Sometimes, words can kill.
A vocabulary carefully crafted into lethal lies almost always foreshadows fatalities.
In the case of Nazi Germany, the evidence of Hitler's wicked intentions -- from Mein Kampf to the Brown Shirts - was vividly clear. People may have ignored the alarm bells, but no one can say that there were not warnings of the brutality to come.
In 1994, Hutu radio broadcasts that called Tutsis cockroaches helped lead to genocide in Rwanda. Prior to the infamous broadcasts, a newspaper published the Hutu Ten Commandments, which smeared the rival ethnic tribe and included the eerily prescient eighth commandment: "Hutus must stop having mercy on the Tutsis."
Earlier this month, in Gojra, Pakistan, more than 20,000 rioters torched 100 houses that belonged to Christian families and murdered seven people after a false rumor spread that the town's Christians had defiled the Koran. Local mullahs enthusiastically furthered this big lie and used it to spark violence.
"We were afraid because the clerics had been railing against us in the mosques," Riaz Masih, a Christian and retired math teacher whose house was gutted told the New York Times. "They said, 'Let's teach them a lesson.'"
The circumstances of these tragedies are vastly disparate in terms of geography, time period and circumstances. However, they illustrate three points:
1) Inflammatory and defamatory words, especially if spoken by religious or political authority figures, can and do lead to violence.
2) There is no shortage of mentally unbalanced people who will sometimes carry out shocking acts, and we should be very careful not to incite them with rhetoric that stokes their paranoia. Like stacks of firewood, these angry individuals go unnoticed until the gasoline is poured and the match is lit.
3) Americans are human beings, just like everyone else. So, the notion that what we say does not matter "because it could never happen here" is jingoistic foolishness.
A few weeks ago, I wrote about Dr. Michael Brown, an anti-gay ideologue in Charlotte who brought hundreds of red shirted fundamentalists to that town's gay pride event. Brown's mission is to "raise up a holy army of uncompromising spirit-filled radicals who will shake an entire generation with the gospel of Jesus by life or death."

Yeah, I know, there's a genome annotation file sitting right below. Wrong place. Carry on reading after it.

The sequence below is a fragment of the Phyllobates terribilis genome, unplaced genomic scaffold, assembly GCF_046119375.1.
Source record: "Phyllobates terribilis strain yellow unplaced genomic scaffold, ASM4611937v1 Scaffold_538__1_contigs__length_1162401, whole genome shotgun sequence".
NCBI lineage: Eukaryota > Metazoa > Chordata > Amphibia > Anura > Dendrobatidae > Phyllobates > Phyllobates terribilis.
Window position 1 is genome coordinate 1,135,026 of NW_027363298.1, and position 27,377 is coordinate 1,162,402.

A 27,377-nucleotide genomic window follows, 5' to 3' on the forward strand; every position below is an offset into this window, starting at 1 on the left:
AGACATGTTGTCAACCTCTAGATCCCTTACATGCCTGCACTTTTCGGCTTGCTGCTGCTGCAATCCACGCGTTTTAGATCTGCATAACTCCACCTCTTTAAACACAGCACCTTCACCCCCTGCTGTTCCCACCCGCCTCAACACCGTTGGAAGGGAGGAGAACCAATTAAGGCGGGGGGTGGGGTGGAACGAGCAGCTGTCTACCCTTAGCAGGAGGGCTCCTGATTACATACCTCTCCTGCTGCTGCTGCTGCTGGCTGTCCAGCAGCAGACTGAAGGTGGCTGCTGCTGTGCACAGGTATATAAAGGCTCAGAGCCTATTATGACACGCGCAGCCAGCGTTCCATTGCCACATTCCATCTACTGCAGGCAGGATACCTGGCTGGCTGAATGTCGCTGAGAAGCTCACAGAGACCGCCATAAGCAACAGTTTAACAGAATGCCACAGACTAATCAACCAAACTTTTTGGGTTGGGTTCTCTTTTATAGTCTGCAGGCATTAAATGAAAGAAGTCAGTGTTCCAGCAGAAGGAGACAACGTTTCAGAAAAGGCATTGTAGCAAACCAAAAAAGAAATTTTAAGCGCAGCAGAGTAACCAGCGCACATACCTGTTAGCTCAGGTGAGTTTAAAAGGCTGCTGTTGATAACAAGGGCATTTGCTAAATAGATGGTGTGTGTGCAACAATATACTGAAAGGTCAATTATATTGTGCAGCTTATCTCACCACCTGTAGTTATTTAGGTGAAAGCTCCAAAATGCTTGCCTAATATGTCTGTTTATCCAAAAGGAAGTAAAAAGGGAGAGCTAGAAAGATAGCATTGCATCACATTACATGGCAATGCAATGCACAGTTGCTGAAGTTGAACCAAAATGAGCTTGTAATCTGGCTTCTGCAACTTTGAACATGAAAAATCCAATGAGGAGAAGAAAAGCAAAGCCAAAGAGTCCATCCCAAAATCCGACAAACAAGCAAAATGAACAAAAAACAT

If you haven't noticed, the extreme right is getting dangerously delirious. A black president, a Latina on the Supreme Court and gay people gearing up to marry in Iowa has exacerbated this crowd's feelings of marginalization.
Unfortunately, there is no shortage of conservative leaders willing to exploit the situation for political gain. Just as Brown was able to organize the troops, former House Majority Leader Dick Armey (among others), is mobilizing angry mobs (at least the ones who aren't Republican operatives) to harass members of congress about health care at town hall meetings.
What these partisan "patriots" are doing is manufacturing mayhem and damaging democracy. It can't be good for the nation to provoke the woefully out of touch and encourage them to go out of control.
It is contemptible that a major political party would exploit the ignorant, to fund the elite. These foaming-at-the-mouth fools (many think Medicare is a private health plan) rail against government bureaucrats influencing healthcare decisions. Yet, they seem blithely and suspiciously unconcerned about insurance company bureaucrats denying life or death coverage to maximize profits.
No matter your view on healthcare and Obama's plan, this rabble rousing by Republicans on behalf of their lucrative lobby firms is disgraceful. These political opportunists stir the pot of pugnacity, but in their arrogance believe they can keep it from boiling over. When crowds are summoned, filled with alienated people who feel a competing sense of abandonment and entitlement, it is only a matter of time before people get hurt.
I am a staunch First Amendment advocate. But let's not pretend such irresponsible words and behavior does not have casualties and consequences. We can best celebrate free speech and assembly by freely choosing not to incite or assemble irate mobs that lack control or any normal sense of inhibition.